December 2010

Volume 27, Issue 4

Trends in childrens’ ability to consent to a dental examination and the potential impact on reported caries indices

Authors: N. Monaghan M.Z. Morgan
doi: 10.1922/CDH_2469Morgan06


New guidance on consent for England and Wales suggests that children aged over 11 should be asked to consent to the NHS child dental survey examinations. If they are “Gillick competent” then they can provide consent. Whether they are “Gillick competent” is a matter of clinical judgment of the examining dentist. This paper explores the level of understanding expressed after the examination by children apparently “Gillick competent”. It considers issues how a dentist judges a child competent to make a decision to participate in a dental survey. Objective: The objective of this investigation was to examine the possible impact on reported DMFT indicators if children who have not fully understood an explanation of the nature and purpose of the survey could be identified by further questioning and excluded from the survey. This information will be helpful in making a decision on an appropriate threshold of competence used when obtaining consent from children participating in these NHS coordinated child dental surveys. Design and setting: Questionnaire data from the 2002/3 survey of 6,393 13-14 year-old children and the 2004/5 survey of 6,749 11-12 year olds were used. Questions were asked of participating children post-examination. The children were asked if they had actually understood the explanation provided before the examination of what was to be done and why. This information together with the NHS child dental DMFT data was analysed. Results: Approximately 15% of children in these age groups gave answers after the event which indicated that they had not understood either the nature or purpose of the survey. Deprived children were less likely to have understood an explanation and among 12 year olds the children who did not understand were more likely to have caries. There is potential for a small impact on DMFT indicators if higher thresholds of competence are used in future surveys. Conclusion: If different approaches to consent are used across England and Wales a small impact on DMFT indicators will result. Guidance on the judgment of capacity as part of the consent process will help to ensure comparability of data. A standard approach on consent method for use in NHS child dental surveys, in particular on how to judge competence, should be agreed. Key words: Caries, consent, dental surveys, deprivation, DMFT, epidemiology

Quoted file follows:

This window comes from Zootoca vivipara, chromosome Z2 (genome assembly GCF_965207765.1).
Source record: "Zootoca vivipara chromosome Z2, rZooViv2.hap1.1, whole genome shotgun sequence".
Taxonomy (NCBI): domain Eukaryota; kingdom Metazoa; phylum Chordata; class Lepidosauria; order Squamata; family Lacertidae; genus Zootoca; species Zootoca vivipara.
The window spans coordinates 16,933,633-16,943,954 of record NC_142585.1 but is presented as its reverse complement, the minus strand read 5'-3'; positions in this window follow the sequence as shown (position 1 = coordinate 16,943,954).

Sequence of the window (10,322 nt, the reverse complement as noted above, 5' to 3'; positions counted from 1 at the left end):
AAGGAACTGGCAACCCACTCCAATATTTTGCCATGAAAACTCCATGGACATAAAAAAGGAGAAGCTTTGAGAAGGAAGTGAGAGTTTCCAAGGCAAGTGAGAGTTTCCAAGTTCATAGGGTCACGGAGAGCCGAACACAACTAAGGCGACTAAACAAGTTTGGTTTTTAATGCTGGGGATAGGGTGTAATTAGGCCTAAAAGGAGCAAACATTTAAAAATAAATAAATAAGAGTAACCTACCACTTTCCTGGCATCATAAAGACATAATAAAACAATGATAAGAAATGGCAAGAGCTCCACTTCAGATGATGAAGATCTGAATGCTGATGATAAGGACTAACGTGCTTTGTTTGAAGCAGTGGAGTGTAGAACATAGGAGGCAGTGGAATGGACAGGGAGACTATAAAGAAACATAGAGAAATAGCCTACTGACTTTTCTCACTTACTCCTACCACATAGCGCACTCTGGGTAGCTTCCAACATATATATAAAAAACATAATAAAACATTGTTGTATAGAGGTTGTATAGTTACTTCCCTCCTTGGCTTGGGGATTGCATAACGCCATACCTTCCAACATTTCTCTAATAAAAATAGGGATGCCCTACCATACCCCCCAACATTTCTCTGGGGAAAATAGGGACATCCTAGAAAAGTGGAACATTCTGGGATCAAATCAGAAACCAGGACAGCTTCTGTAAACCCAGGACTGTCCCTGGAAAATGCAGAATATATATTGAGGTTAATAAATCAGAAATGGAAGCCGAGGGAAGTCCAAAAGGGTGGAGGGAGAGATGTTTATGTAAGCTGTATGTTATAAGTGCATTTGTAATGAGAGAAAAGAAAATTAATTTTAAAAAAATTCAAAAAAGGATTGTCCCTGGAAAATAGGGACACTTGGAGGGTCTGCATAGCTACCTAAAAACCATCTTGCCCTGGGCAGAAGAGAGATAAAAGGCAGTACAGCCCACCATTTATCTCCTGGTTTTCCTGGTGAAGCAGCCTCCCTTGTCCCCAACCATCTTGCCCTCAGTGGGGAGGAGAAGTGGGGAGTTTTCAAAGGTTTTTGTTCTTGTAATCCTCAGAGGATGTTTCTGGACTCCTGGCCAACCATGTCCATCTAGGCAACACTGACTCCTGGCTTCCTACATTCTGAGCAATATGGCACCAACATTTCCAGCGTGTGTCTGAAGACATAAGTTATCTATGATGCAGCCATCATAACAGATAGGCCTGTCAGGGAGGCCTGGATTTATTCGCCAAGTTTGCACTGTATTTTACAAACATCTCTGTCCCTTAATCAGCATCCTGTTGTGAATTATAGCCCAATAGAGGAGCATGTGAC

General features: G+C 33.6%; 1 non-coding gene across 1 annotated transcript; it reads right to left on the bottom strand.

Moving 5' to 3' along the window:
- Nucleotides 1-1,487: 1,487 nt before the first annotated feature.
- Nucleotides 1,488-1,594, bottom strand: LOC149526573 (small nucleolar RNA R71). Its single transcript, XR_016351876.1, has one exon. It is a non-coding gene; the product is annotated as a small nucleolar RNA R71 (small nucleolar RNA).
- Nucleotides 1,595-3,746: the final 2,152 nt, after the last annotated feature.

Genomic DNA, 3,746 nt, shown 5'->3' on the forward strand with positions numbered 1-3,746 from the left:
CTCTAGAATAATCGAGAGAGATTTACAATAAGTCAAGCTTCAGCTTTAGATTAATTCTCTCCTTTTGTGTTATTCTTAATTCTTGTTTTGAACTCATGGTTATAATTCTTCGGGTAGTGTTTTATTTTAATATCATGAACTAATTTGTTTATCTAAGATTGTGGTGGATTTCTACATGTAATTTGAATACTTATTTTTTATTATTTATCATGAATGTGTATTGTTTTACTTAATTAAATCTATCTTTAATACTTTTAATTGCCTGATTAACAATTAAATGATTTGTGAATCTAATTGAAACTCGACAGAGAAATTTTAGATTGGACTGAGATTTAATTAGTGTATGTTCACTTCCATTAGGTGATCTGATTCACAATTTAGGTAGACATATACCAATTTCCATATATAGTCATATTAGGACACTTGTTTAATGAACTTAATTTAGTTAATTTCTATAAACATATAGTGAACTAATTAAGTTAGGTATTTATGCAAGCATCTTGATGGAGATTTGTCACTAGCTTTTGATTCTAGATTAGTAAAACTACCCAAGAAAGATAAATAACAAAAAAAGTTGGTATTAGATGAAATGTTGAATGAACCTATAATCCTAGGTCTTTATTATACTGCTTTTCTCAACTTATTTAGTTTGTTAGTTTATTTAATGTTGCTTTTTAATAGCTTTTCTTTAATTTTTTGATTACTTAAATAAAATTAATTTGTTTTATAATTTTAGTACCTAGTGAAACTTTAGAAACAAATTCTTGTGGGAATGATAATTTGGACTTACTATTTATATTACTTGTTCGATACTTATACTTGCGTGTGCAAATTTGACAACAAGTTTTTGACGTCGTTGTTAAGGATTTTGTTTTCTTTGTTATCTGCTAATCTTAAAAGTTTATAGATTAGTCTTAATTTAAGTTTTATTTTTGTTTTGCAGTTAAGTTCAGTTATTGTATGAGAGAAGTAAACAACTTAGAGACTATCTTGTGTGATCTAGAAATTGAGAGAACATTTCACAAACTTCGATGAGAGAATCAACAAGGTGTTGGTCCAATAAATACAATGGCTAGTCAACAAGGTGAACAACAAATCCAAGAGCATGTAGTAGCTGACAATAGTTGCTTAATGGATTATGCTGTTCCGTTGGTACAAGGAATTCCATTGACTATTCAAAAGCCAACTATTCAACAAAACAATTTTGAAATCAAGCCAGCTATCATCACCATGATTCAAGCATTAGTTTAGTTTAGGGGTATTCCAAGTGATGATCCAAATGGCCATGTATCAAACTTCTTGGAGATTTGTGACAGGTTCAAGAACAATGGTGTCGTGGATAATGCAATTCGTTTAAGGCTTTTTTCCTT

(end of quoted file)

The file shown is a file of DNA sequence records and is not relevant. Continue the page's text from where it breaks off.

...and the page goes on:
Other articles in this issue

Article Pages Access
Editorial - Improvement of global oral health - the leadership role of the World Health Organization 194-199 Download
Trends in childrens’ ability to consent to a dental examination and the potential impact on reported caries indices 200-205 Download
Tooth surface loss, prevalence and associated risk factors among 12-14 years school children in Khartoum State, Sudan 206-212 Download
Dental caries experience of Kuwaiti kindergarten schoolchildren 213-217 Download
Trends in dental caries experience among children and adoles-cents in northern Poland between 1995 and 2003. 218-221 Download
Oral health status of Chinese teenagers with cerebral palsy 222-226 Download
Heavy consumption of dental services among Finnish adults 227-232 Download
Five-year follow-up of oral health and seizure condition of patients with epilepsy: a prospective observational stud 233-237 Download
Distribution of certain types of occlusal anomalies among Saudi Arabian adolescents in Jeddah city 238-241 Download
Oral health-related quality of life of elderly Germans - comparison of GOHAI and OHIP-14 242-247 Download
Salivary Streptococcus mutans level: value in caries prediction for 11-12-year-old children 248-252 Download
Short Communication - The quality of reporting of randomised controlled trials in dental public health 253-256 Download
December 2010 Supplement 2: Global oral health of older people – Call for public health action 257-268 Download


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